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Sunday, April 02, 2006

9/11 is no joke

A movie theatre in Manhattan has pulled the trailer for "United 93," a movie due out from Universal on April 28. The film is a real-time account of the events on United Flight 93, which crashed in Pennsylvania after the passengers and crew fought with Arab hijackers. Newsweek reports that
The AMC Loews theater on Manhattan's Upper West Side took the rare step of pulling the trailer from its screens after several complaints. "One lady was crying," says one of the theater's managers, Kevin Adjodha. "She was saying we shouldn't have [played the trailer]. That this was wrong ... I don't think people are ready for this."
Writer-director Paul Greenglass ("Bloody Sunday," "The Bourne Supremacy,") says he only went ahead with the film after securing the blessing of every victim's family. One such family member is Carol O'Hare, whose 79-year-old mother was on the flight.
"This story has to be told to honor the passengers and crew for what they did," she says. "But more than that, it raises awareness. Our ports aren't secure. Our borders aren't secure. Our airlines still aren't secure, and this is what happens when you're not secure. That's the message I want people to hear."
Universal will reportedly donate ten percent of the film's opening weekend gross to the Flight 93 fund. (Given the creative bookkeeping that goes on in Hollywood, it'll be interesting to see how much that turns out to be.)

While I sympathize with the woman who couldn't take watching the trailer, I think it's good that this film is being released, particularly given that the filmmakers seem to have gone to great lengths to be respectful. If the trailer is any indication, the film should serve as a powerful eulogy to the passengers and crew of Flight 93, and a moving tribute to the heroic actions of those (extra)ordinary Americans.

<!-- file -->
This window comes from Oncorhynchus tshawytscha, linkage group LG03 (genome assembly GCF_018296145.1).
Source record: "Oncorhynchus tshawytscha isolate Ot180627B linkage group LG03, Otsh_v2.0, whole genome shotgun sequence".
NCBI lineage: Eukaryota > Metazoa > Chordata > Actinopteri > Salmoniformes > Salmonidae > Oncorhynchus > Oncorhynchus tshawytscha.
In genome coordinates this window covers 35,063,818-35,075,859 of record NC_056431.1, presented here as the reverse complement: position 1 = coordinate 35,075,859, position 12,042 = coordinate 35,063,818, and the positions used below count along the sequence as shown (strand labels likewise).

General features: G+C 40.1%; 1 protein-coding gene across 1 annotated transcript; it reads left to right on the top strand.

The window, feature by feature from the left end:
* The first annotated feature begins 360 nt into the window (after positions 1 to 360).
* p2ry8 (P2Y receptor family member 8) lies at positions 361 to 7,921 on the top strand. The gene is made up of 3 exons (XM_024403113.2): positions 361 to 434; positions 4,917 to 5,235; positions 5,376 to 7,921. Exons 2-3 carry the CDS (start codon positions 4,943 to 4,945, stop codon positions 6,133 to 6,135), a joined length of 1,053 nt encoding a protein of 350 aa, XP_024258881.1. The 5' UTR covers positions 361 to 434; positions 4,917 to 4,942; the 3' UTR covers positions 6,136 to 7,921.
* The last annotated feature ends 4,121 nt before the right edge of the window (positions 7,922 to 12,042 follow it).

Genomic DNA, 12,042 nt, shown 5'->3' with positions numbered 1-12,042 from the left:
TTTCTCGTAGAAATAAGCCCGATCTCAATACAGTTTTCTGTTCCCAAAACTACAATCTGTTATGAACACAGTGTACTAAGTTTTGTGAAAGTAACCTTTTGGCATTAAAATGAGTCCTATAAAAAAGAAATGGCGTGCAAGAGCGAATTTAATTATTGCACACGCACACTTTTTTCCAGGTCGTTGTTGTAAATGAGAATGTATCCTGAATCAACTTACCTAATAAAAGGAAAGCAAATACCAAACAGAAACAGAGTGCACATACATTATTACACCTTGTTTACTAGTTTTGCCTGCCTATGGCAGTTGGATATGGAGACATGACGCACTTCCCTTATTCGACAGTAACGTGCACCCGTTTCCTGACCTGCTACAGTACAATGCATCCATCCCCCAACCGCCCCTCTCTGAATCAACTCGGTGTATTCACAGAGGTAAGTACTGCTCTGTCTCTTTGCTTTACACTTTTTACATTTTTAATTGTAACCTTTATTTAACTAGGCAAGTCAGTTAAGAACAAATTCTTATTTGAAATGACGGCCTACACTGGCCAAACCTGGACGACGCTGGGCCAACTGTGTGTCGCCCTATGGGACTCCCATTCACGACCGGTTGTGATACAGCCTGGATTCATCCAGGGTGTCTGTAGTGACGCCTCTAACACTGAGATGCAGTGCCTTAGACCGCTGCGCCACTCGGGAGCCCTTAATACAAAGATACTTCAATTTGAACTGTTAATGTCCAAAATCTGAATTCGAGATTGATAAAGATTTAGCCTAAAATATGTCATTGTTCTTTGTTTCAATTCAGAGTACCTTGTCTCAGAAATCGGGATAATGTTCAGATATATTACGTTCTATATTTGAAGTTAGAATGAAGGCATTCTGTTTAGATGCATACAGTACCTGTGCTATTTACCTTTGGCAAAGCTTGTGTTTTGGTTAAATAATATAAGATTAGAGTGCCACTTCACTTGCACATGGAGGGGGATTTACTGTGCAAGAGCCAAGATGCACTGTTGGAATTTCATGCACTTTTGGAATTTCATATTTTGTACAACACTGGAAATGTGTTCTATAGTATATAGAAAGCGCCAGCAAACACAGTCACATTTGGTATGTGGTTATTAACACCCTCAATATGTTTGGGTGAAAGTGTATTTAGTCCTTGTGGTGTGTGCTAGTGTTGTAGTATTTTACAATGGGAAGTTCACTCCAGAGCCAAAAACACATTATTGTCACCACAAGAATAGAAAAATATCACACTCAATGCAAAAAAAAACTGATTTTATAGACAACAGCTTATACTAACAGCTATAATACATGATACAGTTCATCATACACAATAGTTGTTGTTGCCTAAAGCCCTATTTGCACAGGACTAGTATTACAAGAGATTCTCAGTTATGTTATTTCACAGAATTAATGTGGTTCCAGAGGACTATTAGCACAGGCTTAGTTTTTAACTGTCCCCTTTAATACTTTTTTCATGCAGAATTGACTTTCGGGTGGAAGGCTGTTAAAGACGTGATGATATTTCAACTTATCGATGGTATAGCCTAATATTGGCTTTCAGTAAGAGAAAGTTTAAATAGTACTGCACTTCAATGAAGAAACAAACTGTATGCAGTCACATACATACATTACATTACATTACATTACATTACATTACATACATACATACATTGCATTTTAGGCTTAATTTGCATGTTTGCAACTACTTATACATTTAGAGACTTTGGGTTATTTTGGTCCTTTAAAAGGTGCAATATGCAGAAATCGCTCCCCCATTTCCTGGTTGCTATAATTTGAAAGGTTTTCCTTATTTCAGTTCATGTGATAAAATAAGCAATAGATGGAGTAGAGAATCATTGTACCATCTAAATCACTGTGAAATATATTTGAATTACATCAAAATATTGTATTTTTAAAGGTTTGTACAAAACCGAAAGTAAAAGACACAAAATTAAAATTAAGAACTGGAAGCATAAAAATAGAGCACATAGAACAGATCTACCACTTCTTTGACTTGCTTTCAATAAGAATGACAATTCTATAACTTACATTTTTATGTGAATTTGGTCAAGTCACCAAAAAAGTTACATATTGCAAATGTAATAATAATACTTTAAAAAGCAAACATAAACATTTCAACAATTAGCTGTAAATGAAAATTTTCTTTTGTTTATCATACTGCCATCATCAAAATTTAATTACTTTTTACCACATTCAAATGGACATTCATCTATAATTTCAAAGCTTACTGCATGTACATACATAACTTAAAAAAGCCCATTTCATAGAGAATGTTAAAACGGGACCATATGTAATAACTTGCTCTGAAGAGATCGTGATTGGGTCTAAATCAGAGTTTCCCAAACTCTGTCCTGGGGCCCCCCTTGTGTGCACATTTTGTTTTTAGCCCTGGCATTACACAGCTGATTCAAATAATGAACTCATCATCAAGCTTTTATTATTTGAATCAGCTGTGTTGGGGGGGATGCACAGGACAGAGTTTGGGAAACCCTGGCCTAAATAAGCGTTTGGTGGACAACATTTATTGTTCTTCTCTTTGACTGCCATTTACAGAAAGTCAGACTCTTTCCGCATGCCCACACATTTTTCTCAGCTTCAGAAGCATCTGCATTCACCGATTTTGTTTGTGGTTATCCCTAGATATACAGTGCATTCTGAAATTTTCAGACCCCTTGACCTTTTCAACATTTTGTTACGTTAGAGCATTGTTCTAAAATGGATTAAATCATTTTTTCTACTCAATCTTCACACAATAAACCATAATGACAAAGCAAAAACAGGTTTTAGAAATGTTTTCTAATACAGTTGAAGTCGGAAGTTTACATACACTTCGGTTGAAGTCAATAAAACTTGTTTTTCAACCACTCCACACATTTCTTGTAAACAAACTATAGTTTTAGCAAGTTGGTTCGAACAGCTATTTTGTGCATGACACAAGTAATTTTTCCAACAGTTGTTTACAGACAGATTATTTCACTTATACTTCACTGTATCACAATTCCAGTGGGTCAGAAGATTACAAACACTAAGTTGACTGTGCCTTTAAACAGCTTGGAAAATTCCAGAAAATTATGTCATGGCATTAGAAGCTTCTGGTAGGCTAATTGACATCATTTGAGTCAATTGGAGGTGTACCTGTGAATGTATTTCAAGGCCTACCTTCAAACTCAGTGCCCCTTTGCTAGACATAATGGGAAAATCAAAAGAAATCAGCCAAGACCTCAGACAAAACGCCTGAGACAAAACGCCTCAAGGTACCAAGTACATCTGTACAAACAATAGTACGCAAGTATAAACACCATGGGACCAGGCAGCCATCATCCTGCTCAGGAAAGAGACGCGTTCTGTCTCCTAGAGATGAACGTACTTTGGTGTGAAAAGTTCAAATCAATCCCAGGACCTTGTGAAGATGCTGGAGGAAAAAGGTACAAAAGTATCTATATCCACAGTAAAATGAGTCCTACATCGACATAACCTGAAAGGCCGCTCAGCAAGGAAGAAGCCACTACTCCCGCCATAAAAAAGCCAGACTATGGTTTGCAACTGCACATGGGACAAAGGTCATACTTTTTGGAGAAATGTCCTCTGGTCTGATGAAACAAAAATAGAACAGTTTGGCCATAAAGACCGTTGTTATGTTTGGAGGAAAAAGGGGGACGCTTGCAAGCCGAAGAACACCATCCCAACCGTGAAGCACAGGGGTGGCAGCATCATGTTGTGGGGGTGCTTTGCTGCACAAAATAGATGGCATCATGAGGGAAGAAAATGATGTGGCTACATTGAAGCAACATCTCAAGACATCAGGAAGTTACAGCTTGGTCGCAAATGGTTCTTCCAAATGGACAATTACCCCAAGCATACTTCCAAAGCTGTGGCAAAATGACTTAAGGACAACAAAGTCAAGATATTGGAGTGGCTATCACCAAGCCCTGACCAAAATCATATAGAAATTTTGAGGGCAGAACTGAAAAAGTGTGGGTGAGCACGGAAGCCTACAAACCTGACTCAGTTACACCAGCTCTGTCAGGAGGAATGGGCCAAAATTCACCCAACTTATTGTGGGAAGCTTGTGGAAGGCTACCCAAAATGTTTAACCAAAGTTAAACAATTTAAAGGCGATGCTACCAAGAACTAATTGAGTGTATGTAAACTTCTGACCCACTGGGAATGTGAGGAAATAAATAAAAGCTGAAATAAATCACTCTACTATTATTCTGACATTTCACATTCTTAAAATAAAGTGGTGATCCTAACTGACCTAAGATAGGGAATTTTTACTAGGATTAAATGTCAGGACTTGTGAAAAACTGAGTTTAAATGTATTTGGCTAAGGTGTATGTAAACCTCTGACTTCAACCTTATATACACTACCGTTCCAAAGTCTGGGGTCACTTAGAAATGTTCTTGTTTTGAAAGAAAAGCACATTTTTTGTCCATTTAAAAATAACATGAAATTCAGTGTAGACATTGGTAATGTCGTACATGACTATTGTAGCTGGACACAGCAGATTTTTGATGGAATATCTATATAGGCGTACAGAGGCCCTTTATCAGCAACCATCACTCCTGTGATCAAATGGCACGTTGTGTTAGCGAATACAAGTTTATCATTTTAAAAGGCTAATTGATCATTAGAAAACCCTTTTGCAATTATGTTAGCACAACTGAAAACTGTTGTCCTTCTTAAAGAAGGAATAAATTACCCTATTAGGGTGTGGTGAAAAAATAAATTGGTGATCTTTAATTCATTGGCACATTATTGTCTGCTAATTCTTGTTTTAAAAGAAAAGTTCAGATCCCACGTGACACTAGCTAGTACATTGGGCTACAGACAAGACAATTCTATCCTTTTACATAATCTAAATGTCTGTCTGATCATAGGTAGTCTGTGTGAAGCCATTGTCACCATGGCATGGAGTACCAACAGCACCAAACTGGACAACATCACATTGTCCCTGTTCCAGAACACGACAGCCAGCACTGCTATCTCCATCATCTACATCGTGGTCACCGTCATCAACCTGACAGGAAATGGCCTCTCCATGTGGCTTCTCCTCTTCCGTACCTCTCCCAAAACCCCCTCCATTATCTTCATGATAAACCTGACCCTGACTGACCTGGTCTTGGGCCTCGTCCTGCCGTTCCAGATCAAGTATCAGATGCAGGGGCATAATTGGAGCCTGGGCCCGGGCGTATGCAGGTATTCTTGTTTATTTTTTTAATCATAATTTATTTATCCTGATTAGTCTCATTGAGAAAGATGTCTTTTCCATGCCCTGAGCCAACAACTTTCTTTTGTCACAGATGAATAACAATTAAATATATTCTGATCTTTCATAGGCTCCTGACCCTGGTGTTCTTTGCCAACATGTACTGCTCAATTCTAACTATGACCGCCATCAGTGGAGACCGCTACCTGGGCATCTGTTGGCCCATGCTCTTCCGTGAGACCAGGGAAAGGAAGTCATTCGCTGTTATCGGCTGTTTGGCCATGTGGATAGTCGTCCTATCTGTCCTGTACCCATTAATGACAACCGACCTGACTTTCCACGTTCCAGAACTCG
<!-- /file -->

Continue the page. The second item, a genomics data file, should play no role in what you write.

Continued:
UPDATE: Ed Driscoll and The Gay Patriot have more. Both of them take the theatre to task for pulling the trailer, and both of them seem offended that some people might think it's "too soon" for this movie.

I agree with them, but I'm far more sympathetic to those who aren't ready, particularly New Yorkers. Bruce (Gay Patriot) says
Again my friends, offending the liberal sensibilities and ostrich mentality is also long overdue. The Democrat Party and their collaborateurs at the TV network news divisions have tried to bleach from our memories those horrific images of 9/11/2001. I thank God that director Paul Greengrass and Universal Pictures have the guts to show some of our American heroes during the hours of our nation’s darkest day.
Again, I don't disagree with this sentiment, but I do think it's a little overwrought. We're talking about some people's response to an unexpected trailer. I saw the trailer when I saw "Inside Man," (in New York) and nobody reacted unfavorably, at least not outwardly. I think the vast majority of Americans are, in fact, ready for this movie, but I also think that sobbing uncontrollably and walking out is an understandable reaction, particularly for Manhattanites.

Both bloggers take this opportunity to trash Hollywood, which in this instance I don't quite understand. Hollywood made this movie, after all. I take a backseat to no-one in loathing Hollywood's smug self-righteousness, and unlike most people who feel this way, I actually worked there and saw it firsthand. But in this case, Hollywood seems to have gotten it right, and either way, it's not "Hollywood" that pulled the trailer, it's one theatre located within five miles of Ground Zero.

I agree with Driscoll and Bruce that "United 93" will serve as a necessary reminder of the horror America felt on that awful day, particularly for those people who seem to have whitewashed it in their memories. And, like them, I'm not all that sympathetic to the people who saw the trailer at Mann's Chinese in Los Angeles and yelled "too soon" at the screen. But unlike them, I'm willing to cut New Yorkers some slack. I was living in LA back in 2001, but I actually flew into New York (where I grew up, and where my family is) on the night of September 10, for what was supposed to be a relaxing vacation. It didn't exactly turn out that way, as you can imagine. Other "blue staters" may need a reminder of why we fight, but in this instance I don't think New Yorkers are among that group.

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